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2006 BMW 3 Series Review
  • Sweet revving straight-six, Handling, Sound, Timeless styling, Features
  • Firm ride from runflat tyres on larger potholes, Fuel consumption in the city, Cost of options, Lack of interior storage

by Nicholas V

Do you pay for just a name when buying a luxury car? Lets find out.

It can be said that the 330i is a model that is often forgotten because of the astonishing success of the 335i. Its the last 3.0 litre naturally aspirated straight six engine to bless the 3 series and its very likely we will not see any more naturally aspirated engines in the BMW lineup in this era of forced induction engines.

Starting at $105,000 on road this is not the most affordable car therefore it must live up to its asking price. As a second hand choice it represents great value with current asking prices of $20-25k.

Standard equipment include bi-xenon headlights, satellite navigation, 10 speaker stereo, 17 inch alloy wheels, electric seats for driver and passenger with memory, 6 airbags, dynamic stability control, front & rear parking sensors.

This particular vehicle is fitted with plenty of expensive options ; BMW Individual Paint & Interior, comfort access keyless access + start, Logic 7 Premium 13 speaker sound system, sunroof, professional wide screen navigation, 6 stack CD and Ipod connectivity, digital TV tuner, M suspension 18 inch alloy wheels.

On the road it is firm but stable with some discomfort felt over larger potholes. We can thank the runflat tyres for this. The suspension can get noisy when its cold and gives the impression that there are some worn bushings. The noise disappears after driving for a few minutes or when the weather warms up.

Its on winding mountain roads where the BMW really shows off its engineering. The M sport suspension keeps the car flat through corners even at high speeds, with plenty of feedback through the chunky sports steering wheel. At low speeds the steering feels heavy which requires significant effort when parking. The benefits are realised at higher speeds where the steering is beautifully weighted and makes the driver feel in complete control. The steering response is very quick which has been further improved by the Michelin PS2 tyres fitted to the test car.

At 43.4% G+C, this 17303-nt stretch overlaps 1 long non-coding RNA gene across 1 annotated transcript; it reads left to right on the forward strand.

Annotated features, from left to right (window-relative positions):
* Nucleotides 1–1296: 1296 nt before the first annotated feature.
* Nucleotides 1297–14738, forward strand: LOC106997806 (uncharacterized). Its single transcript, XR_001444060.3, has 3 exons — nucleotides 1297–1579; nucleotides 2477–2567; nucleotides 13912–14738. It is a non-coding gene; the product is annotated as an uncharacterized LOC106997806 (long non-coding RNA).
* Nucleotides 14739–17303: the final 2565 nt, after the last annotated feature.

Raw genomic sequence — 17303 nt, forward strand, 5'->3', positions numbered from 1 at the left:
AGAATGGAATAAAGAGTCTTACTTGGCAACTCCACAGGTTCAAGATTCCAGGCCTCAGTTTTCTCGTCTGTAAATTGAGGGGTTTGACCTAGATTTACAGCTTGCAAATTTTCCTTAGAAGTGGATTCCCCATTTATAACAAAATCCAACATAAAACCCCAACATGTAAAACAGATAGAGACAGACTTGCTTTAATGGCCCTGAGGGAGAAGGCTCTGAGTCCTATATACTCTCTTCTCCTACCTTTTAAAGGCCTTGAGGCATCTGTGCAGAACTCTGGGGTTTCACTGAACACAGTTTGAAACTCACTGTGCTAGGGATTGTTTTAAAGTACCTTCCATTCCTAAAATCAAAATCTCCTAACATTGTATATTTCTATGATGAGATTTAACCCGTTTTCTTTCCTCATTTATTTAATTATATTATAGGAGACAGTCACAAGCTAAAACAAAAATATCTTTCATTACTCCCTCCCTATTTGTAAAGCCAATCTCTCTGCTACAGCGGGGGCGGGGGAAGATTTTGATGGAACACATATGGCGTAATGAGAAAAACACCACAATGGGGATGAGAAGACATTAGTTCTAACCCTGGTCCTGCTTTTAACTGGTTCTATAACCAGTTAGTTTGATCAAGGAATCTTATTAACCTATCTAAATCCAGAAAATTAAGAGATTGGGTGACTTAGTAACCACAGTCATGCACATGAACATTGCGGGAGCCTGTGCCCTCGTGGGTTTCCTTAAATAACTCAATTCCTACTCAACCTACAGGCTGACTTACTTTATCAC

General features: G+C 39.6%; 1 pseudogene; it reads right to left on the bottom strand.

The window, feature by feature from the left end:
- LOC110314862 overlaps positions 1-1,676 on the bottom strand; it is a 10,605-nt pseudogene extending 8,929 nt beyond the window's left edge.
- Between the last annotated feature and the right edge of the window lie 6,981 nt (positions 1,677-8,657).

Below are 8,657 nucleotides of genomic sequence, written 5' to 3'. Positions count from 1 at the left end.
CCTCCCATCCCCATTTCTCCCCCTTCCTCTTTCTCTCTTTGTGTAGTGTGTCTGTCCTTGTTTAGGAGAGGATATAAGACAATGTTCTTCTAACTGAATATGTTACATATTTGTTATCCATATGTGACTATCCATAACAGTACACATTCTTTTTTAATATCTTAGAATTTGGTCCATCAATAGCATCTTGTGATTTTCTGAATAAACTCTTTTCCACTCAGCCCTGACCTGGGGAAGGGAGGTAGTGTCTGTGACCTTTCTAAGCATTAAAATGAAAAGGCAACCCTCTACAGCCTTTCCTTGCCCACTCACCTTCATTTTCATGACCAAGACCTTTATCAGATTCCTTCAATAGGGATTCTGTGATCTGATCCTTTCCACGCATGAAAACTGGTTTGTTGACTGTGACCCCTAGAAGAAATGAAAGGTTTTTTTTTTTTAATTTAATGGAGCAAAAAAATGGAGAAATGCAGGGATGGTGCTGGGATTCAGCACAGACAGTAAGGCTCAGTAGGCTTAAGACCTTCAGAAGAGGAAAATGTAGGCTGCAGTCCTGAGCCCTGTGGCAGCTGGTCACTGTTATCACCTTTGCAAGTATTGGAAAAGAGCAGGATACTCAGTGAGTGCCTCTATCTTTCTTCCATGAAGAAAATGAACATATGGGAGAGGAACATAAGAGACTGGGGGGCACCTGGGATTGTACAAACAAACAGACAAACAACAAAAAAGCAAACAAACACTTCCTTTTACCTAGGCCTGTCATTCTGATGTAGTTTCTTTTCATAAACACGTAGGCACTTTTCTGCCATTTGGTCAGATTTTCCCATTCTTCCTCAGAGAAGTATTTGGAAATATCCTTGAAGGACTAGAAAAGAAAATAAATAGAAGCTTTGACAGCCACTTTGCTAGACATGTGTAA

For a car weighing less than 1,500kg the engine outputs of 190kw and 300NM are impressive. The engine delivers plenty of performance that can certainly put a smile on your face. The 0-100km/h time of 6.3.seconds can be understated because it certainly feel faster than that. The sweet revving straight-six engine pulls like a train from low rpms for a naturally aspirated engine and maximum torque arrives at 2,500rpm. The six speed ZF auto always keeps the car in the right gear and when necessary it will rev match and downshift a few cogs. The sports mode downshifts quickly into corners and makes the manual mode redundant because it is actually that good. The 330i has an upgraded exhaust system to its smaller brothers. It makes a deep throaty sound under mid to full throttle and produces a crisp sound that its big brother the 335i lacks.

For a car with this sized engine, the fuel consumption is acceptable with real world figures of 11-12L/100km in Sydney’s traffic and 8-9L/100km on the highway. It is mostly the stop start traffic that results in the higher figures whereas a high speed drive through a mountain road will only see figures averaging 10.5l/100km.

The interior of this specific vehicle stills feels upmarket as it is lined with BMW individual leather with burr walnut trim and anthracite roof lining. There are some practicality issues with the interior. The cupholders are in the worst position and often bumped which at the worst times can see coffee spilt on the carpet. BMW must have predicted that they would be bumped and have engineered them in a way that they unclip when bumped rather than snapped. Still annoying for the front passenger to have two cupholders in the way of their knees. Thankfully the latest 3 series has addressed this issue.

Storage in the cabin is minimal with the centre console being taken up by the smartphone cradle and door pockets not able to fit a water bottle. Rear legroom was on par with the C Class of its era and more than the IS 250 but still not adequate to classify the 3 series as a family car.

Myth: Are BMWs high maintenance, NO!

This car has been extremely reliable with one service every year at an average cost of $500.

The 3 series has always been the benchmark for compact sports sedans and this car lives up to its heritage and ultimately its price.

One word to describe this car: INSPIRING.

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2006 BMW 3 Series Review Review
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